App Developers Claim Apple's iOS 13 Location Tracking Changes Are Anti-Competitive

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Apple in iOS 13 made changes to the way location tracking permissions work, and there's no longer an option for apps to ask to "Always Allow" location tracking.

Instead, Apple allows users to select "Allow While Using the App," "Allow Once," or "Don't Allow," which some app creators have taken offense to. The leaders of seven companies that make apps for iOS devices banded together to write an email to Apple CEO Tim Cook to speak out about the changes, with the details shared by The Information.

There's no longer an "Always Allow" option on privacy popups in iOS 13 for enabling permanent location access​

The companies that wrote to Cook are upset that there's no longer a readily available "Always Allow" option. Users can still turn on "Always Allow" in the Privacy section of the Settings app, but it's not available by default and requires additional steps.

As an example, Zenly, a location tracking app owned by Snap, needs to have location tracking on permanently to function. Since there's no option to turn on "Always Allow," Zenly has to have a clunky secondary display screen that instructs users to open up the Privacy settings on their iPhones to change the location setting. This makes consumers more aware of apps that are tracking them continually, but it is an extra step that app developers must contend with.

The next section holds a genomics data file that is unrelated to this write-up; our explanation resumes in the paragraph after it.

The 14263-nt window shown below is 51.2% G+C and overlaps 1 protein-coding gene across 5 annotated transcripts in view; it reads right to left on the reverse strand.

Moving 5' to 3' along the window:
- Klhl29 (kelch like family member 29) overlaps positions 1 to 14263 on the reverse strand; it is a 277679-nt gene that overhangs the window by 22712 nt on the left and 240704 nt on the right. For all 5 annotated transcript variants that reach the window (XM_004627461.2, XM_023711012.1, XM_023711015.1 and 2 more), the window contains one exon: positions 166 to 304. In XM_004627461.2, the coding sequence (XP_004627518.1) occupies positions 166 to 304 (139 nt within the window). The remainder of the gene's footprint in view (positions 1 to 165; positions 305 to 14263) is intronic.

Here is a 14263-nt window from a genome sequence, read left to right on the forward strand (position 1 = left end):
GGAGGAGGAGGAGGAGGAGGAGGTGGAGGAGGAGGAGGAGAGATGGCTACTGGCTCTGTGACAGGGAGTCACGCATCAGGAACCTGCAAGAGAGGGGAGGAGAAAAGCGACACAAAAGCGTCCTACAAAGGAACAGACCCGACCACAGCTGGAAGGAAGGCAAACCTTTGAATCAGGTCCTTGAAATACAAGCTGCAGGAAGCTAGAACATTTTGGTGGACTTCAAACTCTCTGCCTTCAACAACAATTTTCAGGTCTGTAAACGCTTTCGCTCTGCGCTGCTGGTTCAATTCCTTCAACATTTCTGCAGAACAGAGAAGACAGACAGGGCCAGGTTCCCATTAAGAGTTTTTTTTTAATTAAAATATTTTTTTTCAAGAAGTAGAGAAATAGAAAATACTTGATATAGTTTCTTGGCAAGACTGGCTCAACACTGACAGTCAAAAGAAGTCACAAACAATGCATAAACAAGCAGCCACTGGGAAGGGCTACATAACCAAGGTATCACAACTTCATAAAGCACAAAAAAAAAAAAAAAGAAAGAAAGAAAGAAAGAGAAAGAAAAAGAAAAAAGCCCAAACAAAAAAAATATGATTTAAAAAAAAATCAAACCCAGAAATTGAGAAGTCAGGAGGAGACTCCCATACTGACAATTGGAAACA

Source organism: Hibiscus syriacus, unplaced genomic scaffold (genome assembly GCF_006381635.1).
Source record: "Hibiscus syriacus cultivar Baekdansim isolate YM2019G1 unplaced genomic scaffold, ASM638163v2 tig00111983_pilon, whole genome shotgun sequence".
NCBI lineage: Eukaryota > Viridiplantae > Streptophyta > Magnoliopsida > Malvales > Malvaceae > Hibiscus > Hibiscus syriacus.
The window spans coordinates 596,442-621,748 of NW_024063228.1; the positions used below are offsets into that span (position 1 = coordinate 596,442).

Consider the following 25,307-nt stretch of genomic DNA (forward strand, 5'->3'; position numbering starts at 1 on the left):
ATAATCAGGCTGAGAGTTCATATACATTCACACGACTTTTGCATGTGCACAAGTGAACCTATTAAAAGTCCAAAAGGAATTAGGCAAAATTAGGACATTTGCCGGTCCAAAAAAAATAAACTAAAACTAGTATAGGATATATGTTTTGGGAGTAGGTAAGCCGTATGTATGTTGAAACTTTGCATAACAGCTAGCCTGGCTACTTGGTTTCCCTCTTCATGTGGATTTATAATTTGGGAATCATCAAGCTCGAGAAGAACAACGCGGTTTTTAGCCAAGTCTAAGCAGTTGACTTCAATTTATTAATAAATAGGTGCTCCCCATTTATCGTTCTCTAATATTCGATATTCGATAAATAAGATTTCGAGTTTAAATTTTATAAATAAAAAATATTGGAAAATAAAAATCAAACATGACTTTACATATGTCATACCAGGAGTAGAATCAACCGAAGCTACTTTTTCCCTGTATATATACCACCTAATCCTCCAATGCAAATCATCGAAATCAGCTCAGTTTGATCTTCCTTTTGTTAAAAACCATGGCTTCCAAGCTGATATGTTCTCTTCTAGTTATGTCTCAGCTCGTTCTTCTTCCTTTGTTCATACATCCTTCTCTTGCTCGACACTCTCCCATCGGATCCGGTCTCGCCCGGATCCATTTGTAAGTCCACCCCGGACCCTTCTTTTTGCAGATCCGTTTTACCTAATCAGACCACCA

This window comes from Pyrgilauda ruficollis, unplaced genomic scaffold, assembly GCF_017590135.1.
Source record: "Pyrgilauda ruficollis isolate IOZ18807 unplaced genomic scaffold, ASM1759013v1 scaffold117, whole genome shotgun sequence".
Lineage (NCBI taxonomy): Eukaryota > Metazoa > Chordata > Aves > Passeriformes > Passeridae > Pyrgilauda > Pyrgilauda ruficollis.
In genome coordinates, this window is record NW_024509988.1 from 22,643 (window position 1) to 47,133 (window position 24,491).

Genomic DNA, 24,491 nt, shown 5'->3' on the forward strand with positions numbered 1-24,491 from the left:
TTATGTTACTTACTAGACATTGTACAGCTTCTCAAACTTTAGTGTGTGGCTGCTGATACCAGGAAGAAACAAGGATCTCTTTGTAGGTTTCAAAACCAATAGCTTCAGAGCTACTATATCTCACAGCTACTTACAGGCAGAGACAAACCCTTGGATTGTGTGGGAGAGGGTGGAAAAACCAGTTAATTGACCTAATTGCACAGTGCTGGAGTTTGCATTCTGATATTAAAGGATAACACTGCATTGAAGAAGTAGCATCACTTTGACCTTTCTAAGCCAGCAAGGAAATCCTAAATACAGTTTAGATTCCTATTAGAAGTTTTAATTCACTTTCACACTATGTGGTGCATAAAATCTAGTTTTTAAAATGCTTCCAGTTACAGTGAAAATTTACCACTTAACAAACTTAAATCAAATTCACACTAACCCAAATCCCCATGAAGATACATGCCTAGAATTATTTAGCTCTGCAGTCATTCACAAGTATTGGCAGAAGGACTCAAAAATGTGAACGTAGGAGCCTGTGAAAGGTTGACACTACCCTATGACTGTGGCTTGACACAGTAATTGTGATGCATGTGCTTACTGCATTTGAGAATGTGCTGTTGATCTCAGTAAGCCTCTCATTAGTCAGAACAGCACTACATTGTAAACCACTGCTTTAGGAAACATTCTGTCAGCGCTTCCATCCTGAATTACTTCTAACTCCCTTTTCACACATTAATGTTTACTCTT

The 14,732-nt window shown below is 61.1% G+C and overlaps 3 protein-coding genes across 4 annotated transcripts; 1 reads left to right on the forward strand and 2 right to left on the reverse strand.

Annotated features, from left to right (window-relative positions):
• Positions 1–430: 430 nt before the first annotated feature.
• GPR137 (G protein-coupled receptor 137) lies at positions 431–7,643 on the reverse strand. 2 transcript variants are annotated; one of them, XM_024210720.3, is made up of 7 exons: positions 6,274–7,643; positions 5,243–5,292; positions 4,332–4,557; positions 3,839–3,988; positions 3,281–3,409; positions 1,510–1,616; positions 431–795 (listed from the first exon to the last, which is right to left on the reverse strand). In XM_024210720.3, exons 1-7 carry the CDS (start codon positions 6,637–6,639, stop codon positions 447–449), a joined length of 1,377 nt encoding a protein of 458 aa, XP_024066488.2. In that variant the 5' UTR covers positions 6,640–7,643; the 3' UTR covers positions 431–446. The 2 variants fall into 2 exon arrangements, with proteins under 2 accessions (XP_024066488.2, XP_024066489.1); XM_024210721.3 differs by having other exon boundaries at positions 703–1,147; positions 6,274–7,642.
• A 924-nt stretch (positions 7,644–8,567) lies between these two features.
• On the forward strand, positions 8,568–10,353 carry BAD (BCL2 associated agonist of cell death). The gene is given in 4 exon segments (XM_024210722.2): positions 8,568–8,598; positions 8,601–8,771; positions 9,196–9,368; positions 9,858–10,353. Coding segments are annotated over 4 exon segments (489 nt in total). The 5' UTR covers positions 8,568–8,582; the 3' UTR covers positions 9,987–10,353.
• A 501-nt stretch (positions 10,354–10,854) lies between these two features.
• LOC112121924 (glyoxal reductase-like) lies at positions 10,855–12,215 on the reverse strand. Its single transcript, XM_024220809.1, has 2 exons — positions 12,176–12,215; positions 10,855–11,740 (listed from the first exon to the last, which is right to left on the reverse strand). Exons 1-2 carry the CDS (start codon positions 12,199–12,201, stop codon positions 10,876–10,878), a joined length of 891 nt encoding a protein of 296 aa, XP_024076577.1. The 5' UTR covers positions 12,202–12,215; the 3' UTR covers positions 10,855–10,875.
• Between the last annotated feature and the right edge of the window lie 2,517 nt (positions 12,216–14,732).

Apps that want continual location data must instruct customers to enable it in the Settings app​

According to the companies who wrote to Cook, the changes could potentially lead users to think their apps are broken unless they're "savvy enough" tweak Privacy settings. These are the companies whose leaders wrote to Cook about the privacy changes:

[*]Tile - Makes tracking devices for wallets, keys, and other objects.
[*]Arity - A company owned by Allstate that developers technology for measuring driver risk.
[*]Life360 - An app for sharing location with family and friends.
[*]Zenly - A location sharing app owned by Snap.
[*]Zendrive - A company that makes driver assessment apps.
[*]Twenty - A social networking app for finding friends nearby.
[*]Happn - A dating app.

The app creators suggested Apple create a two-step process that would let users grant apps access to locations as a solution, but it's not clear if Apple has plans to implement changes.

The companies were also concerned about changes Apple is making to a VoIP feature designed to let apps run in the background to listen for calls, but that was being abused for other tracking purposes. Apple doesn't plan to let developers use Apple's PushKit API for anything beyond voice calls in iOS 13.